- State-County Assessors' Partnership Program
- Awards for Innovation in Higher Education
- FI$Cal Resources
- Senate Bill 105 Interim Report
- Local Control Funding Formula (LCFF) Information
- Major Regulations New Information Available
- Redevelopment Agency Dissolution
- Special Fund Balance Reconciliation - August 3rd
- February 10 Revenue Update
- Trailer Bill Language
- Proposition 1B Disbursements
- Proposition 1A Borrowables, Interest Rate for Repayment
- Proposition 39 Guidance for Schools and Community Colleges
- Designated Census Tracts for the New Employment Credit
Finance Bulletin, July 2009
Download a printer-friendly version
Even though California was still mired in recessionary conditions in May, there were tentative signs that the bottom may be approaching. Unemployment insurance claims improved slightly in April and May. Car sales also picked up marginally. Existing home sales improved and the inventory situation moderated. Despite these encouraging signs, though, the level of spending and building remained discouraging.
- Claims for unemployment insurance benefits in California dropped for the second consecutive month in May, although they were still at recessionary levels. The total number of claims slipped to 75,300 in May after peaking at 80,800 in March on a seasonally adjusted basis. However, the May level was up over 44 percent from May 2008. For the first five months of 2009 as a whole, unemployment insurance claims were up 54 percent from the same months of 2008.
- Auto sales in California picked up in March and April in contrast to the nation which saw sales drop. There were 90,300 new cars registered in April, a significant improvement from the historic low of 67,500 registrations reached in February. However, for the first four months of 2009 overall, new car registrations were nearly 38 percent lower than during the first four months of 2008. National new car sales through April were off 37 percent from the same months of 2008.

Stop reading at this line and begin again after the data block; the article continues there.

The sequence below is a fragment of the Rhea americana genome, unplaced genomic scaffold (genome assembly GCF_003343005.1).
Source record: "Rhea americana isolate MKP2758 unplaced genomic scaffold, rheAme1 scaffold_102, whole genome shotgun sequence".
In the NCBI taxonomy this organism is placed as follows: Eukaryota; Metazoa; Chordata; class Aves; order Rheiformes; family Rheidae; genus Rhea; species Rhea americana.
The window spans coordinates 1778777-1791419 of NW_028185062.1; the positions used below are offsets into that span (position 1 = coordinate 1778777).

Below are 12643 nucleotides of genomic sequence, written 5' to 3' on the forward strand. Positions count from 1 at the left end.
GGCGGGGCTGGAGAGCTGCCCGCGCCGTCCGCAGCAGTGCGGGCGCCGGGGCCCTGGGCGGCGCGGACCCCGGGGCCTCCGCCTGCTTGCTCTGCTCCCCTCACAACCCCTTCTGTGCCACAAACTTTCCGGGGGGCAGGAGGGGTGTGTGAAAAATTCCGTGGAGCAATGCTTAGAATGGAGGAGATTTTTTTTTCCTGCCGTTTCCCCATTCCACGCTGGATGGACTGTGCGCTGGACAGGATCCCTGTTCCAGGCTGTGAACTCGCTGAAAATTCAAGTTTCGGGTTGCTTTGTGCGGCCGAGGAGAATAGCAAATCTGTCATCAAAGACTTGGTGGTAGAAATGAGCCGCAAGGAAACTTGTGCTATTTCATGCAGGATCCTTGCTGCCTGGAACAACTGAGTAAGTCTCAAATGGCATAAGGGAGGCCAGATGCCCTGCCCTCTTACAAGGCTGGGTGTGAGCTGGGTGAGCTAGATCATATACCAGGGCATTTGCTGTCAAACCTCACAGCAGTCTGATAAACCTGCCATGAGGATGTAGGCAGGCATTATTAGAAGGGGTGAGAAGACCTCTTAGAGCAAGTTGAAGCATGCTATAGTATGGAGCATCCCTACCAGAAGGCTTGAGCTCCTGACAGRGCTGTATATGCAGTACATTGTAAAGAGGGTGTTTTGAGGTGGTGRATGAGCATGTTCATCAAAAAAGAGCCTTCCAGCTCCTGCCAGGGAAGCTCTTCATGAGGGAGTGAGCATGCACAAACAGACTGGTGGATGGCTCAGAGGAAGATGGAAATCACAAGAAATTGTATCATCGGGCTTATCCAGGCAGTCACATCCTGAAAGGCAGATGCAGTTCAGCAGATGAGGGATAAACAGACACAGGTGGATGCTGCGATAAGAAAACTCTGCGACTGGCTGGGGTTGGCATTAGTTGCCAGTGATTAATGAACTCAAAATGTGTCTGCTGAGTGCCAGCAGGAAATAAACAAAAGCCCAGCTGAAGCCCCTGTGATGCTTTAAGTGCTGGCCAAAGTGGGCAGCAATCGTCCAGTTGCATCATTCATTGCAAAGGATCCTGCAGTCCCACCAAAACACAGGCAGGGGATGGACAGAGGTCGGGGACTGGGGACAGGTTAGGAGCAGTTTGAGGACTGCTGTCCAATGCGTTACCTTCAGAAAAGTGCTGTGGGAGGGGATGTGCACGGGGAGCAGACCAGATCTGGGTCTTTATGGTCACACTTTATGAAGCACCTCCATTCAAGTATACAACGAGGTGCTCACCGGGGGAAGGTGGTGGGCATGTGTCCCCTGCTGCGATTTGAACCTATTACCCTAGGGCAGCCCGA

- Taxable sales in California slumped in the first quarter of 2009 according to the most recent estimate from the Board of Equalization. Seasonally adjusted taxable sales dropped nearly 5 percent from the fourth quarter of 2008 and were down over 16 percent from the first quarter of 2008. The drop in new car sales accounts for a large share of this reduction.
- Home construction languished in May, dropping to the second slowest one-month pace on record (second only to February). Residential permits were issued at a seasonally adjusted annual rate of 31,100 units, down nearly 60 percent from a year earlier. Single-family permits were down 37 percent, while multi-family permitting was down 79 percent. New home permitting during the first five months of 2009 was down 52 percent from the same months of 2008.
- Nonresidential construction was also disappointing. The value of permits issued for nonresidential construction fell 45 percent in May from a year earlier. For the first five months of 2009 as a whole, nonresidential permitting was down 46 percent from the same months of 2008.
- May brought more indications that real estate markets are stabilizing. Sales of existing, single-family detached homes totaled 556,590 units at a seasonally adjusted annualized rate, up over 35 percent from a year earlier.
- The median price of existing, single-family homes sold in May was $267,570. Even though this was down 30 percent from a year earlier, it was the slowest rate of year-over-year loss since March 2008.
- The unsold inventory index dropped to 4.2 months, the lowest reading since the end of 2005. The median number of days needed to sell a home, however, popped up to 54 days, a 9 percent increase from a year earlier.